We're all shocked, shocked to learn that rich people cheat to get their kids into elite universities.

On Tuesday, the Justice Department revealed a massive effort by wealthy parents and a shady "admissions consultant" to bribe and cheat their way into getting kids into a slew of elite schools.

Prosecutors say William Singer, the ringleader, sold two forms of services. For tens of thousands of dollars, parents could pay to have a proctor correct their kids' incorrect answers as they took the SAT. Or they could pay hundreds of thousands to bribe coaches at elite schools to designate applicants as desired athletes, thus circumventing the minimum requirements for grades and test scores.

One California family allegedly paid $1.2 million to Singer, who in turn allegedly paid Rudy Meredith, the women's soccer coach at Yale, $400,000 to claim that the family's daughter was a coveted recruit even though she didn't play at all.

If you think this is about one shady "consultant" at a few schools then I've got a bridge to sell you. Higher education has always been a bit of a racket -- ever since aristocrats started sending their second, third, and fourth sons off to University. In order to be sustainable a grift can't be too obvious, and it needs to provide some value to its marks while it skims a little off the top for itself. Higher education has abandoned that social contract, and it's in for a reckoning.

In his book "The Case Against Education," George Mason economics professor Bryan Caplan makes a compelling case that most of the value in diplomas from elite colleges isn't in the education they allegedly represent but in the cultural or social "signaling" they convey.

Imagine you're deposited on a desert island, forced to fend for yourself. Would you rather have the knowledge that comes with taking a survival training course, or just the piece of paper that says you took the course? Obviously, you'd rather know how to identify poisonous plants and sources of water than have a diploma that says you know how to do things you can't do. Now, ask yourself: Would you rather have the Yale education without the diploma, or the diploma without the education?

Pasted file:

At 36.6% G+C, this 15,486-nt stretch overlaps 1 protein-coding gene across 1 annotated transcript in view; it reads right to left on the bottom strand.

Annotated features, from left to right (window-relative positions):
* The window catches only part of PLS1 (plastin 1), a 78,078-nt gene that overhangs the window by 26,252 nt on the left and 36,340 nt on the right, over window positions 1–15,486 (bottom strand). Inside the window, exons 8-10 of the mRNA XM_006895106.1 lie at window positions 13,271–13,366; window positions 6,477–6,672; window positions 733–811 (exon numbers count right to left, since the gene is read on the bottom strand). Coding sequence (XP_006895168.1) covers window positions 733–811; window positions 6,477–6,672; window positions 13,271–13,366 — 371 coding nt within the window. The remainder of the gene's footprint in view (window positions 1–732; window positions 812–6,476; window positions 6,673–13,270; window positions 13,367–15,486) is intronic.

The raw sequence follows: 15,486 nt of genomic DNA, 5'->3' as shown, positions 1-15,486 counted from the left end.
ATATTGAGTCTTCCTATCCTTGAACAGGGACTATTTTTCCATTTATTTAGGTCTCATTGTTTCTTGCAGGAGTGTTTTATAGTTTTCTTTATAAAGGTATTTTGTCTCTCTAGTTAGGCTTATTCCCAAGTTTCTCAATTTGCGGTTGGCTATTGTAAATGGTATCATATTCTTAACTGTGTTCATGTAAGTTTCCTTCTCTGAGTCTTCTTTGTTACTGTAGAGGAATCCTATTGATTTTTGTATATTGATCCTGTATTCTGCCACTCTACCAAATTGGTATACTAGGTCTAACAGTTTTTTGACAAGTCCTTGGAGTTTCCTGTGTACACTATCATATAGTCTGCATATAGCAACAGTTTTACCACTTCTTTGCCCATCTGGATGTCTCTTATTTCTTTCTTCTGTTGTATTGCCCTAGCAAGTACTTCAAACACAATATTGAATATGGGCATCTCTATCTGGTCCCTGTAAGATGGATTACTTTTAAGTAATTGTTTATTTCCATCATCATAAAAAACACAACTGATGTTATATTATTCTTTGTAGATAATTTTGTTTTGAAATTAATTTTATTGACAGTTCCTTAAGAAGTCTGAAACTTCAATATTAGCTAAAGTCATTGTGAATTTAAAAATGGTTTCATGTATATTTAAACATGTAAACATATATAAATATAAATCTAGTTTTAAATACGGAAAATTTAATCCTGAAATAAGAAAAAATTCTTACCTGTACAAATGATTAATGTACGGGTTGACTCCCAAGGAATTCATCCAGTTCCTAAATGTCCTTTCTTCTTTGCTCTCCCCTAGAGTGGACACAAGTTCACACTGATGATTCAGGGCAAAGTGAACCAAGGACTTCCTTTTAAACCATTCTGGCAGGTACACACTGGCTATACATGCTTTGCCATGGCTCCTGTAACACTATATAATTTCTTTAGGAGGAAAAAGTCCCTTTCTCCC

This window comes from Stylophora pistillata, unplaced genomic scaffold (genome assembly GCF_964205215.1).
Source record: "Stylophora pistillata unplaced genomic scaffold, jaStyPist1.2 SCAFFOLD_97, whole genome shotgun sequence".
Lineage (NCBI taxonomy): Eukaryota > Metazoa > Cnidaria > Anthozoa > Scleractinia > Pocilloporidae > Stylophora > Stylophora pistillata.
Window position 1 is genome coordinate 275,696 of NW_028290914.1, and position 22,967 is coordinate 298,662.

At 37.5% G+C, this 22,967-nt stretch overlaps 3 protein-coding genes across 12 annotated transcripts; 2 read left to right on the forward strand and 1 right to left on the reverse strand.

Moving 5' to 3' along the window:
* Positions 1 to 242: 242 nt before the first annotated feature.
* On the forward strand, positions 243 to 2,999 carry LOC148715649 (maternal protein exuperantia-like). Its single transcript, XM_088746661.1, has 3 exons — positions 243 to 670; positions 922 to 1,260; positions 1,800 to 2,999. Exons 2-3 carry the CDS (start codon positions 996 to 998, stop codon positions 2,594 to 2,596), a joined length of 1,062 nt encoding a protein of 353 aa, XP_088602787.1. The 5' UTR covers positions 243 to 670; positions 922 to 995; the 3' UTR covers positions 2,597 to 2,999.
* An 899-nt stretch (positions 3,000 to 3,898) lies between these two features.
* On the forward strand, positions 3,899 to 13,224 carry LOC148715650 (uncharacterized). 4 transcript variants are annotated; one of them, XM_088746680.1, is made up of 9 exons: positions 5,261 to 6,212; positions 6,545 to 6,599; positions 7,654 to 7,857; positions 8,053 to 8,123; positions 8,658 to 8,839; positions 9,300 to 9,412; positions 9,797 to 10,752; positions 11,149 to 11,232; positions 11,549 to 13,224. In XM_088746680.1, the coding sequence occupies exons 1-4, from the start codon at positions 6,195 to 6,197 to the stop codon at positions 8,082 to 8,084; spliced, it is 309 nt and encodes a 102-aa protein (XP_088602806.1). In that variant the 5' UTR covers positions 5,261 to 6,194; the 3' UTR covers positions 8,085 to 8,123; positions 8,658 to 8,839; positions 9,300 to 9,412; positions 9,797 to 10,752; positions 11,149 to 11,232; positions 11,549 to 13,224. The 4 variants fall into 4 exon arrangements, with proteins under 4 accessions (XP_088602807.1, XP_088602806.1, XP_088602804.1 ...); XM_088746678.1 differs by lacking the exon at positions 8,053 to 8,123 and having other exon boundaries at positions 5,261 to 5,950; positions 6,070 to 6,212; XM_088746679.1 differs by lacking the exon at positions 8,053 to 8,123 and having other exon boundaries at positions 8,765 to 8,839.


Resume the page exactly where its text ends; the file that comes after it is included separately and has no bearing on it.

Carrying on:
From an economic perspective, the piece of paper is vastly more valuable than the education, particularly in the humanities (and Caplan runs through the numbers to demonstrate this). The paper opens doors and gets you callbacks from employers and entrée into elite social circles where whom you know matters more than what you know. The education might make you a better person, but the parchment is the ticket to opportunity. It's no guarantee of success, but it's a profound hedge against failure.

Parents know this, and parents without special advantages (wealth, fame, connections) resent it.

"Elite" education -- and to a lesser extent, higher education more generally -- has become a scheme for inter-generational power transfer disguised as meritocracy.

Do you think I'm exaggerating by calling higher education a grift? Here's how America's young people are being robbed blind by our universities.

If you're wondering why the majority of Americans under 30 say they prefer socialism, debt is a major reason. Student loans are killing them, and they never go away. Thanks to extensive lobbying efforts here in Washington, student loans, unlike other forms of debt, cannot be erased by bankruptcy.

The student loan crisis is a modern problem. Just 13 years ago, the average new college graduate owed $20,000 in student loans. Today, that number has jumped to $37,000. Student debt is rising far faster than the earnings of American workers, the very earnings that are supposed to justify student loans in the first place. ...

In 1990, a quarter of American adults lived with their parents. Today, the number has risen to 35 percent. The home ownership rate for millennials dropped eight points from the generation before. Unable to afford homes, millennials are getting married later and less often. They're also having fewer kids. It's not because they don't want children. According to Gallup, the percentage of Americans who want children has not changed in 25 years. And yet fewer children are being born, thanks in part to rising debt levels, America's middle class cannot replace itself. ...